How ISO develops the Rating Symbols
Throughout the 1990s, the number of light trucks and SUVs on the road increased considerably. Today, those types of vehicles are a significant portion of the total number on the road. The changing mix of vehicles, along with the rising concern about the effects that larger vehicles cause when they collide with smaller ones, led to the development of the Liability and PIP/Medical Payments Vehicle Rating Plan.
ISO developed the plan by analyzing the correlation between a vehicle’s size, construction, and related characteristics, and a vehicle’s insurance loss experience for liability and PIP/medical payments coverages.
ISO assigns Symbols based on two factors—the actual loss experience for a vehicle series, and a predicted loss-ratio relativity for the series.
First, ISO looks at the actual loss experience of a particular vehicle and assigns a loss ratio relativity to each vehicle series. Then, we supplement the loss ratio with a predicted relativity based on the results from a predictive model. The model uses a number of factors, such as curb weight and chassis type, to calculate the predicted relativity based on the physical characteristics of the vehicle series. Based on that analysis, ISO assigns each vehicle series two Symbols—one for Liability and another for PIP/Medical Payments.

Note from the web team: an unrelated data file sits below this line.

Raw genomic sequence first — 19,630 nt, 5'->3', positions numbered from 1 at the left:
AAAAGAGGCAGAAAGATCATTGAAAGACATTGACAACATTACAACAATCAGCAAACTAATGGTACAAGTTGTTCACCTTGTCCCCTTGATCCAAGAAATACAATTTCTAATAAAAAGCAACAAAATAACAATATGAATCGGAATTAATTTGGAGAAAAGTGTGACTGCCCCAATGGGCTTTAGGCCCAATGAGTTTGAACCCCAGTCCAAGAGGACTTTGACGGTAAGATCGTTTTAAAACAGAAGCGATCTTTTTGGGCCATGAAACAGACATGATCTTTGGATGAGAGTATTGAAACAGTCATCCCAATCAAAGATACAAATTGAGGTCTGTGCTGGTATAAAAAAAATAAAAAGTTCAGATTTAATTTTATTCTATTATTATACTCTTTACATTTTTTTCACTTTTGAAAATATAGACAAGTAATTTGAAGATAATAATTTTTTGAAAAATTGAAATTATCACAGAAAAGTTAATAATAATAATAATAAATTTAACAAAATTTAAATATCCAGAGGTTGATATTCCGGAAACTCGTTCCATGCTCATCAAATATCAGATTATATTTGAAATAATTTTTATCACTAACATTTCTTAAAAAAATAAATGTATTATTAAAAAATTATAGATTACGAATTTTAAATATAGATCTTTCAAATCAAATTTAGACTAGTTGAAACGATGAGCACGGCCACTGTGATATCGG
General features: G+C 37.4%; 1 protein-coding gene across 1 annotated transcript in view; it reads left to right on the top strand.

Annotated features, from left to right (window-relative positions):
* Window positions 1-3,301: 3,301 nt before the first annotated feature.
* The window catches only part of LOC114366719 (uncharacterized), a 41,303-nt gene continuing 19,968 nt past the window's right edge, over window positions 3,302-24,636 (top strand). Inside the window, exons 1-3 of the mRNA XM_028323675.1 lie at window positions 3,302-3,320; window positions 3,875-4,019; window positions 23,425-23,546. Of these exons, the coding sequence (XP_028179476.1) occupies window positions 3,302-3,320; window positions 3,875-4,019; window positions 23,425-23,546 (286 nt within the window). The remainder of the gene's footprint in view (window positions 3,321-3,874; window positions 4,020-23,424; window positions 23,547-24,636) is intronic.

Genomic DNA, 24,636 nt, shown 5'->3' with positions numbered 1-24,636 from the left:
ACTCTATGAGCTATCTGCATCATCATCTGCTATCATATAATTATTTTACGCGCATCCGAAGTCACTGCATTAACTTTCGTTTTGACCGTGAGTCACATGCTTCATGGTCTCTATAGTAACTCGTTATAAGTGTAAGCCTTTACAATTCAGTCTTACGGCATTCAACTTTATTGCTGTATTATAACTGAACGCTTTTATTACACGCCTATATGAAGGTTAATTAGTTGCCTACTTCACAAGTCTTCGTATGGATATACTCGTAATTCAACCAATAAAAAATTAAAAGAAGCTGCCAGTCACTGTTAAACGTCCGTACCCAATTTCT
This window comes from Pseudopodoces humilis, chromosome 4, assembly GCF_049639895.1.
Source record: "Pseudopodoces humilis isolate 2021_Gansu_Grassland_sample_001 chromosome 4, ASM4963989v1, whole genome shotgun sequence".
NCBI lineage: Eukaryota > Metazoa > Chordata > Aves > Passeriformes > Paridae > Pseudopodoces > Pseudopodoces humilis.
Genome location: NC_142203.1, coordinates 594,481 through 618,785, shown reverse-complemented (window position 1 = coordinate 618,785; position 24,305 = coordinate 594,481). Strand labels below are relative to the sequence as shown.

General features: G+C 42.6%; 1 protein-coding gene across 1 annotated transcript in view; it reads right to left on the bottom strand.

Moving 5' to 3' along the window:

After ISO assigns the preliminary Symbols, we examine actual loss experience for that vehicle and make adjustments—both upward and downward—to revise the Rating Symbols when necessary. If the vehicle’s loss experience is consistent with that anticipated by the current Symbol, ISO does not adjust the symbol. If the loss experience is better than that anticipated by the current Symbol, ISO decreases the Symbol, resulting in a lower cost to insure. If the loss experience is worse than that anticipated by the current Symbol, ISO increases the Symbol, resulting in a higher cost to insure.
By adjusting the Symbol based on actual loss experience, ISO’s Symbols promote equity.